These actions greatly troubled the U.S. government, which was a formal ally of the Republic of Korea and Japan. The U.S. government chose not to get involved and recommended that the two countries submit the issue to arbitration at the International Court of Justice (Japan did so in 1954, 1962 and 2012). South Korea has rejected Japan’s proposal.
During this period, the U.S. government came to the realization that as long as the Syngman Rhee administration continued, there was no hope of a solution.
In 1960, after the resignation of President Syngman Rhee following criticism of rigged elections, Ambassador MacArthur, nephew of General MacArthur, urged the new administration that spring to “return all hostages of Japanese fishermen who had been brutalized by Syngman Rhee’s uncivilized and oppressive actions” and “cease the practice of seizing Japanese fishing vessels on the high seas. The U.S. government should “use all of its influence to persuade” the State Department to “return all Japanese fishermen hostages who have been brutalized by Japan’s repressive and oppressive actions” and “cease seizing Japanese fishing vessels on the high seas. In doing so, Ambassador MacArthur argued, “the new South Korean government would not only be absolved of responsibility for hostage diplomacy, but above all it would lay the groundwork for fruitful negotiations with Japan.
Referring to Syngman Rhee’s “armed seizure and illegal possession of Takeshima, which has long been considered Japanese territory,” Ambassador MacArthur stated that “this is a very serious and permanent irritant in Japan-Korea relations, and unless this Japanese island is returned to Japan, there can be no full settlement between Korea and Japan. Therefore, we should pressure the new Korean government to return Takeshima to Japan.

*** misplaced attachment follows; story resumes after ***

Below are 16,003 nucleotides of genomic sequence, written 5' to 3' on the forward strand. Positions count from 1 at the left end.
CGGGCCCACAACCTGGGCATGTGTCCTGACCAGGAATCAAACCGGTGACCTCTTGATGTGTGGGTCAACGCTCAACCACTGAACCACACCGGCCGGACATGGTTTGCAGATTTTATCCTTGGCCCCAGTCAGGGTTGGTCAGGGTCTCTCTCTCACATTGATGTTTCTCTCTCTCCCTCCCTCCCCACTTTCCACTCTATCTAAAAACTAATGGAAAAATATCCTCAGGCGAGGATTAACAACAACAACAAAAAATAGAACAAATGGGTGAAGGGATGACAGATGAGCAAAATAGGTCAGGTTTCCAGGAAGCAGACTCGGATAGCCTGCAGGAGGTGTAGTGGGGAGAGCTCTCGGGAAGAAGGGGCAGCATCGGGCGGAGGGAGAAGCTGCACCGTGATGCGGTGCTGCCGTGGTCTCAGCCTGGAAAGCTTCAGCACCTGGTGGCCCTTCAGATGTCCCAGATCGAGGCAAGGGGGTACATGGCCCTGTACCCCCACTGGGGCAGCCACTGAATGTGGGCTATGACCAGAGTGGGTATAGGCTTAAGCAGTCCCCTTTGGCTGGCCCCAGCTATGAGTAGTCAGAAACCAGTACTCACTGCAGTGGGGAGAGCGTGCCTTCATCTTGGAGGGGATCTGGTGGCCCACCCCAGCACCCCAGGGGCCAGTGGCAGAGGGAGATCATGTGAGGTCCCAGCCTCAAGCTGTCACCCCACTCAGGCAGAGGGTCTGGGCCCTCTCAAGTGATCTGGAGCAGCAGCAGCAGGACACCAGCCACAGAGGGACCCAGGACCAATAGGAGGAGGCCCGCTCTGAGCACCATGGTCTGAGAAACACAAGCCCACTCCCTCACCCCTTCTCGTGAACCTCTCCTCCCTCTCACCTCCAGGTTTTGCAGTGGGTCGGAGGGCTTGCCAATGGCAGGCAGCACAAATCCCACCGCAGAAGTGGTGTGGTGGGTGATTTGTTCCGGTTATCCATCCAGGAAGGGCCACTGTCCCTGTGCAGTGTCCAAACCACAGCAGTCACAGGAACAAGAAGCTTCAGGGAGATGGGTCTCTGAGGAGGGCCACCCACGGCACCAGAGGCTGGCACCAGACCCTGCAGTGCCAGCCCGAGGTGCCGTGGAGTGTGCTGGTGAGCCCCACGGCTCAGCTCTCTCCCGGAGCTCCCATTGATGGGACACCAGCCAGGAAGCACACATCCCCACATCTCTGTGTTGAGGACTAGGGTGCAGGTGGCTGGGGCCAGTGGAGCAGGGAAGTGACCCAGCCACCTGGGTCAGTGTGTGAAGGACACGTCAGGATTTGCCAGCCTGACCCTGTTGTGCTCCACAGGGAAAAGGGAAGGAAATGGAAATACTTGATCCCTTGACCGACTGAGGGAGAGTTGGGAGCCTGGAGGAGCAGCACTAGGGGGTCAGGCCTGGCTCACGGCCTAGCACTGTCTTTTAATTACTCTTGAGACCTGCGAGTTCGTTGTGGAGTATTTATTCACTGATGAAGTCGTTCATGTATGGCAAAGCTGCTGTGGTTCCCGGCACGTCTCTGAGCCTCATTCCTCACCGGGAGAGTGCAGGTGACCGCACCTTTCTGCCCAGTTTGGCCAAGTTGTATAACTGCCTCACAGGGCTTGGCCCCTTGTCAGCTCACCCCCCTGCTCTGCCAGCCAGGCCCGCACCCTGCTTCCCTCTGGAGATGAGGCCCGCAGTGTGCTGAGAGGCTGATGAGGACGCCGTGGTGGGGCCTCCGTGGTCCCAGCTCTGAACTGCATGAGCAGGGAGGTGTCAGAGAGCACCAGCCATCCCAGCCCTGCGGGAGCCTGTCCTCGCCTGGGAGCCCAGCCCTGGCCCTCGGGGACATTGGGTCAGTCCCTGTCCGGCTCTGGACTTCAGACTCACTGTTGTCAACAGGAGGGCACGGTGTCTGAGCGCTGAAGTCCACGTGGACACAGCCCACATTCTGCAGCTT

However, MacArthur was not hopeful and said that at a minimum, pressure should be put on Korea to “agree to submit the matter to the International Court of Justice for arbitration,” as one U.S. delegation to the region had earlier recommended in 1954.
Unfortunately, South Korea’s refusal to budge is not limited to the Syngman Rhee administration, but has been consistent throughout.
What does South Korea think its national interest is? South Korea likes to blame Japan for many of the problems facing both Japan and South Korea, but first it needs to admit that it played a detrimental role, especially in the case of Takeshima. Hopefully, doing so will begin the long road to recovery from the sickness that Japan-Korea relations have been suffering from for decades.
At the hearing of Rahm Emanuel’s appointment as U.S. ambassador to Japan, specific instructions were given to promote better relations between Japan and South Korea. While there is a need to do so, he needs to know that in the case of Takeshima, the Korean side is clearly at fault in the 70-year-long dispute.
In Northeast Asia, where there are many unfriendly countries, Japan and South Korea, as democratic countries, should need each other. Surrounded by the “worst actors” in the world, if not the region, namely the People’s Republic of China, the Democratic People’s Republic of Korea, and Russia, and with its access to the ocean blocked by the first island chain, South Korea should be in particular need of Japan. It also needs a free, open, and prosperous Taiwan. Therefore, cooperation with Japan is not only the right thing to do, but also the wise thing to do.
South Korea should start by undoing the damage it has done to its relations with Japan by renouncing its claim to Takeshima and instead pursue greater cooperation in the areas of security and economy.